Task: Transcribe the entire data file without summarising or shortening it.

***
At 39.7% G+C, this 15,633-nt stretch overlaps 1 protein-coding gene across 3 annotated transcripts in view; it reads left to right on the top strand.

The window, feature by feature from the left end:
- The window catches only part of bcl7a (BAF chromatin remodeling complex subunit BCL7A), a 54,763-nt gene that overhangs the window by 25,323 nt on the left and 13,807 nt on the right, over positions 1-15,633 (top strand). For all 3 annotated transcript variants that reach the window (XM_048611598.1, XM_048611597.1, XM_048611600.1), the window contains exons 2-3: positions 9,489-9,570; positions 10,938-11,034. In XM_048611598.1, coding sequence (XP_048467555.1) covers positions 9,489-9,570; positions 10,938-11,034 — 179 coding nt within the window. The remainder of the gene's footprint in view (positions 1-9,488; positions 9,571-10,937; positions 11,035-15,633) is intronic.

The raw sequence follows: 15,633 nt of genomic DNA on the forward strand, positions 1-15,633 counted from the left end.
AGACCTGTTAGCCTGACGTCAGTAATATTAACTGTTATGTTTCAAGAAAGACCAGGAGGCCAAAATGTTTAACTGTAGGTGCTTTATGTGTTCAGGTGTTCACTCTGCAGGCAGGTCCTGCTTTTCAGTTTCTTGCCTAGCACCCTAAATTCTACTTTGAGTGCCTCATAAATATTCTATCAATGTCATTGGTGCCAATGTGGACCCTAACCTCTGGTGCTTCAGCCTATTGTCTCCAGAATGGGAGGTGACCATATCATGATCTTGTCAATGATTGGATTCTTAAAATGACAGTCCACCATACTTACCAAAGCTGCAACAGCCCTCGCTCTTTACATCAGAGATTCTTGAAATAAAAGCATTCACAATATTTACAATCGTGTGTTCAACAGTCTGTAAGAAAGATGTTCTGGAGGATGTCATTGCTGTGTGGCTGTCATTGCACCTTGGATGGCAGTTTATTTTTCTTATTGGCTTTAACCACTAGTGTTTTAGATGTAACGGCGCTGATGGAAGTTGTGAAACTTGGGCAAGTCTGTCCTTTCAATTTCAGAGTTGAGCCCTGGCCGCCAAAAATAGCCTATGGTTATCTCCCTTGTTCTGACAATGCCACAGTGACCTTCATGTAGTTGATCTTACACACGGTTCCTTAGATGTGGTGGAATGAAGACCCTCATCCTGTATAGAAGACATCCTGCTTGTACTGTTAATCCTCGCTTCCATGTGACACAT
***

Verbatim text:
At 39.7% G+C, this 15,633-nt stretch overlaps 1 protein-coding gene across 3 annotated transcripts in view; it reads left to right on the top strand.

The window, feature by feature from the left end:
- The window catches only part of bcl7a (BAF chromatin remodeling complex subunit BCL7A), a 54,763-nt gene that overhangs the window by 25,323 nt on the left and 13,807 nt on the right, over positions 1-15,633 (top strand). For all 3 annotated transcript variants that reach the window (XM_048611598.1, XM_048611597.1, XM_048611600.1), the window contains exons 2-3: positions 9,489-9,570; positions 10,938-11,034. In XM_048611598.1, coding sequence (XP_048467555.1) covers positions 9,489-9,570; positions 10,938-11,034 — 179 coding nt within the window. The remainder of the gene's footprint in view (positions 1-9,488; positions 9,571-10,937; positions 11,035-15,633) is intronic.

The raw sequence follows: 15,633 nt of genomic DNA on the forward strand, positions 1-15,633 counted from the left end.
AGACCTGTTAGCCTGACGTCAGTAATATTAACTGTTATGTTTCAAGAAAGACCAGGAGGCCAAAATGTTTAACTGTAGGTGCTTTATGTGTTCAGGTGTTCACTCTGCAGGCAGGTCCTGCTTTTCAGTTTCTTGCCTAGCACCCTAAATTCTACTTTGAGTGCCTCATAAATATTCTATCAATGTCATTGGTGCCAATGTGGACCCTAACCTCTGGTGCTTCAGCCTATTGTCTCCAGAATGGGAGGTGACCATATCATGATCTTGTCAATGATTGGATTCTTAAAATGACAGTCCACCATACTTACCAAAGCTGCAACAGCCCTCGCTCTTTACATCAGAGATTCTTGAAATAAAAGCATTCACAATATTTACAATCGTGTGTTCAACAGTCTGTAAGAAAGATGTTCTGGAGGATGTCATTGCTGTGTGGCTGTCATTGCACCTTGGATGGCAGTTTATTTTTCTTATTGGCTTTAACCACTAGTGTTTTAGATGTAACGGCGCTGATGGAAGTTGTGAAACTTGGGCAAGTCTGTCCTTTCAATTTCAGAGTTGAGCCCTGGCCGCCAAAAATAGCCTATGGTTATCTCCCTTGTTCTGACAATGCCACAGTGACCTTCATGTAGTTGATCTTACACACGGTTCCTTAGATGTGGTGGAATGAAGACCCTCATCCTGTATAGAAGACATCCTGCTTGTACTGTTAATCCTCGCTTCCATGTGACACAT